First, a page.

Author: Paula L. Green
Where The Buck Stops
The pressure on financial services companies is growing as regulators around the world tighten the rules.


Daniel Oakley, director, knowledge management for Ernst & Young’s financial services practice

In a world where corporate governance regulations are becoming increasingly complex and demanding, financial services companies and their boards must be more diligent than ever. “The responsibility for getting it right goes back to the financial services firm,” says Daniel Oakley, director of knowledge management for Ernst & Young’s financial services practice. “They face reputational risks and legal risks.The major players have become so large … they are handling globally orientated deals that have to follow different regulatory regimes in different countries.”

Andrew Wilson, managing partner for risk and regulatory management for North America at Accenture in New York City, agrees that financial services firms have a unique responsibility to their clients that makes adhering to corporate governance guidelines especially important. “The relationship between financial services firms and their clients is predicated on trust and integrity,” Wilson says. “If they lose that trust, they may not be able to raise capital or attract business.”

Analysts agree that financial services firms have come a long way in improving how senior management and their boards operate but say there is still plenty of room for improvement. Late last year, Ernst & Young studied the corporate governance practices of some of the largest financial services companies and found many still are failing to meet current governance standards.

The study found, for example, that Where The Buck Stops too many financial services firms are still letting the chief executive officer serve as the chairman of the board. According to David Kungl, director of financial institutions group for SNL Financial, an information and research firm in Charlottesville, Virginia, that means the opinions of board members may not carry much weight—especially in small community banks where the CEO or chairman has a strong personality.“ CEO/chairmen want things their way. Many times they won’t relinquish the day-to-day operations. It’s their little fiefdom,” Kungl adds.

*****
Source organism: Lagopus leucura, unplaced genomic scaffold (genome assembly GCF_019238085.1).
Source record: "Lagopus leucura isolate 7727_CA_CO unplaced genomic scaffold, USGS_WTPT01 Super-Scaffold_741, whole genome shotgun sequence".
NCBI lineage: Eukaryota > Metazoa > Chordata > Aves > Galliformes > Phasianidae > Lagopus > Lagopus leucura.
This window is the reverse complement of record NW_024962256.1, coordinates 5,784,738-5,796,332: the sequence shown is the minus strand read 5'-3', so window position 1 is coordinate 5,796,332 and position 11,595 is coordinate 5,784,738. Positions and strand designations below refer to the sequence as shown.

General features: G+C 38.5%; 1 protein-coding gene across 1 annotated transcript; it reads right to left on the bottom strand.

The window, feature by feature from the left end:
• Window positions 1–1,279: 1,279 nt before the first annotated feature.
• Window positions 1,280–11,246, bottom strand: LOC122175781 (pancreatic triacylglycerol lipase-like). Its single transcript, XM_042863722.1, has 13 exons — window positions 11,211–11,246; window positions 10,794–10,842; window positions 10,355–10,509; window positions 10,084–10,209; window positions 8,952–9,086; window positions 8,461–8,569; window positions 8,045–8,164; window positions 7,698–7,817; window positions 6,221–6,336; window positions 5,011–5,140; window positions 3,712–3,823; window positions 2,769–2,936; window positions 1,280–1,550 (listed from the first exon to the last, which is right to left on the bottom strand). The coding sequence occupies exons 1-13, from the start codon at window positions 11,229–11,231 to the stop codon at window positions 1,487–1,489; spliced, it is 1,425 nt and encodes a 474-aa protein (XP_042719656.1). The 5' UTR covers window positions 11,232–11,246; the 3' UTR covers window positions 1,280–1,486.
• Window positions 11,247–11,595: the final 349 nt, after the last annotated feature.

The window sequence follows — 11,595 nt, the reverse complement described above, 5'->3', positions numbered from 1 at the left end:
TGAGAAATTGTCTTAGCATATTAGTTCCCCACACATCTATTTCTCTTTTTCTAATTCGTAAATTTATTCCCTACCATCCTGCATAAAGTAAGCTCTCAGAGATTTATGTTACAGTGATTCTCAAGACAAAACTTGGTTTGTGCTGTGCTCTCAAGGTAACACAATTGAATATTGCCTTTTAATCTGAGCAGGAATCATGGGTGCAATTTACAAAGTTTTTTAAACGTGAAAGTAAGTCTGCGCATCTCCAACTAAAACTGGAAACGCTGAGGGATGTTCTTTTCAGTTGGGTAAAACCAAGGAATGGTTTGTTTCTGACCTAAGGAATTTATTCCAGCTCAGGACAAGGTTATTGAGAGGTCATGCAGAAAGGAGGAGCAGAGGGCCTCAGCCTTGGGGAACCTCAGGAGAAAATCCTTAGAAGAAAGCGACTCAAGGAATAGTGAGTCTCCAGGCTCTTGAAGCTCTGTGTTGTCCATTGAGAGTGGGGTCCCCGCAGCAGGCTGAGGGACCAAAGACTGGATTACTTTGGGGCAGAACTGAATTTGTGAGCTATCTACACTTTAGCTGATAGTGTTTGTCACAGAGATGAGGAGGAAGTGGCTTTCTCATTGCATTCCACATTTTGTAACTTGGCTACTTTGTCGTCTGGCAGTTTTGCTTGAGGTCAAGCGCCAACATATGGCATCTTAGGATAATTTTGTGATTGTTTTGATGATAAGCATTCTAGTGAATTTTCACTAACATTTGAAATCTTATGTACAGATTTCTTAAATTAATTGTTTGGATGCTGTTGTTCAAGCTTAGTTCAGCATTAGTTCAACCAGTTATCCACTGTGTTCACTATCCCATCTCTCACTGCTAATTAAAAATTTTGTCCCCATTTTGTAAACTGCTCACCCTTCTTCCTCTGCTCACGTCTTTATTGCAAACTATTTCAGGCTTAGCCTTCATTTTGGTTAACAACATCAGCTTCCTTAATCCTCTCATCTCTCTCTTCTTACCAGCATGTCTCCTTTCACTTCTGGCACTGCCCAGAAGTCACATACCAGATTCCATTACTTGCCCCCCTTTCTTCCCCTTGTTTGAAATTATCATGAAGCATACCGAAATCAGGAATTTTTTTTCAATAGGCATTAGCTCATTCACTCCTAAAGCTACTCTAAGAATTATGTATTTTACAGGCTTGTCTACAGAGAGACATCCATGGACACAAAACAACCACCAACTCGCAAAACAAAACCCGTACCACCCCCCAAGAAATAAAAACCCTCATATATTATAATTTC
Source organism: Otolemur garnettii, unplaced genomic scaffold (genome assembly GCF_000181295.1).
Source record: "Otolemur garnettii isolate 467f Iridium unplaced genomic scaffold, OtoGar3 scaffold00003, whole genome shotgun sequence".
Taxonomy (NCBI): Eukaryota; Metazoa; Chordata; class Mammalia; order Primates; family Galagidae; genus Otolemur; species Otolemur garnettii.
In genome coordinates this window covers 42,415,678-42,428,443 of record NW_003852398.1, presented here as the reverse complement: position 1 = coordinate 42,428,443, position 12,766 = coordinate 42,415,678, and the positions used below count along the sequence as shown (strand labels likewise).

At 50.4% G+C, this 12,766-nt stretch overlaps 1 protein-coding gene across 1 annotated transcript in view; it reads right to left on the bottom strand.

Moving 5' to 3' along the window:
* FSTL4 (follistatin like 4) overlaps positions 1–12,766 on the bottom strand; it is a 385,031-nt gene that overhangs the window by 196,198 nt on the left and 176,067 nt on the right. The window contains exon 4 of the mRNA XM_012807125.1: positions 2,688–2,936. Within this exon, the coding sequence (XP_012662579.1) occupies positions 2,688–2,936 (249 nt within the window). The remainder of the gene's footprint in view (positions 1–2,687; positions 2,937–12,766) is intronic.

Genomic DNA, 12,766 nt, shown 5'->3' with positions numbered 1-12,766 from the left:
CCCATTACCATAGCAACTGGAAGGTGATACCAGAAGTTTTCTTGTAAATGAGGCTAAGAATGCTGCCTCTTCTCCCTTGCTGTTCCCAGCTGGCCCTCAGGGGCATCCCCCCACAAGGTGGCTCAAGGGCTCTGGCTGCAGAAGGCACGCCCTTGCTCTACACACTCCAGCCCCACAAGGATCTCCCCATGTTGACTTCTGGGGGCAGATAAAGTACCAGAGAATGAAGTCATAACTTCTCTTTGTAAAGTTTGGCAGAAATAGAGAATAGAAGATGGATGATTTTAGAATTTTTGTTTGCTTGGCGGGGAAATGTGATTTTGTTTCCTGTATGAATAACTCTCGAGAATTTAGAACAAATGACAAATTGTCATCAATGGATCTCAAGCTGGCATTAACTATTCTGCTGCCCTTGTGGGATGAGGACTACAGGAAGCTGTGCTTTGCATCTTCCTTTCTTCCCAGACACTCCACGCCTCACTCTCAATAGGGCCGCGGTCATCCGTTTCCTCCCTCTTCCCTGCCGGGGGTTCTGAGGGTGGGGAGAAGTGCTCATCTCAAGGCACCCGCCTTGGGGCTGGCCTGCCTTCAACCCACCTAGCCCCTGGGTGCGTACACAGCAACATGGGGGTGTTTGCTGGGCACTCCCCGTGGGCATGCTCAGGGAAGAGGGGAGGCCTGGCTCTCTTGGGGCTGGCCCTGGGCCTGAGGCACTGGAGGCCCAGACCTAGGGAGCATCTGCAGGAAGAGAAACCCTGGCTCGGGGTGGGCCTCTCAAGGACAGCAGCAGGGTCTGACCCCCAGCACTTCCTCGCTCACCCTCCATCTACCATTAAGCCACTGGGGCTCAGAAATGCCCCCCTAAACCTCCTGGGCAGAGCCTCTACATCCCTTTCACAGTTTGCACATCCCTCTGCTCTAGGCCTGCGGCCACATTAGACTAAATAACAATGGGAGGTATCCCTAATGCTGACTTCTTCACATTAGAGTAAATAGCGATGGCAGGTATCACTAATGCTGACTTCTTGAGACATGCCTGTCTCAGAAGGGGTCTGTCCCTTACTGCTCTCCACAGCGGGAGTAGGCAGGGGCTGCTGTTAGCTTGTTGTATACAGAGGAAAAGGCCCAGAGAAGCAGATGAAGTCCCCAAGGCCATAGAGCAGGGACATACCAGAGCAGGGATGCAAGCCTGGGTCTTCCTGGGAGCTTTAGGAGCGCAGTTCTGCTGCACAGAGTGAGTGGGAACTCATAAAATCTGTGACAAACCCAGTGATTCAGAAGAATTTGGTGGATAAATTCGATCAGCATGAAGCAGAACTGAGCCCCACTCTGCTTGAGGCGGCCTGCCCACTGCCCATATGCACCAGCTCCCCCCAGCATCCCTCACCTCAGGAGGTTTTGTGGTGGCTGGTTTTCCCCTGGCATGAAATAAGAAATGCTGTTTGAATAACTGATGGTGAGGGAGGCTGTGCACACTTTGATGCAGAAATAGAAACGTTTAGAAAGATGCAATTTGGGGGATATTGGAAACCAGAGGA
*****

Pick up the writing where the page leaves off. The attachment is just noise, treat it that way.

As a way to counter the CEO’s weight, firms are beginning to appoint a lead director of the board. This person does not have to be the board chairman but has the responsibility and power to monitor and challenge the decisions being made by the company’s top management.

Compensation and Risk
Analysts also believe financial services firms still aren’t doing enough to explain why they pay such large salaries to their executives. “Companies want to hire smart, competitive, influential managers, and the hiring prices for such managers are high,” Oakley says.“Companies have to document and justify why they are paying the salaries they are.” Adds Wilson: “Boards simply have to explain to the shareholders how they are compensating. Greater simplicity and transparency is important.”
According to Oakley, the corporate governance process should incorporate the company’s process of assessing its risks—both financial and non-financial.“ If a company is out there doing wacky things that are close to the edge, that could lose the company a lot of money,” says Oakley. “A single rogue trade has the ability to bring down a bank. Boards have to spend more time monitoring the risks that a company is taking.”
Not only does the company need the right risk-monitoring mechanisms in place, it needs to make sure the board can understand and monitor this risk assessment system. What’s especially tricky, Oakley says, is designing a system that ensures the board members are getting the information they need—not the information management wants them to have.

Paula L. Green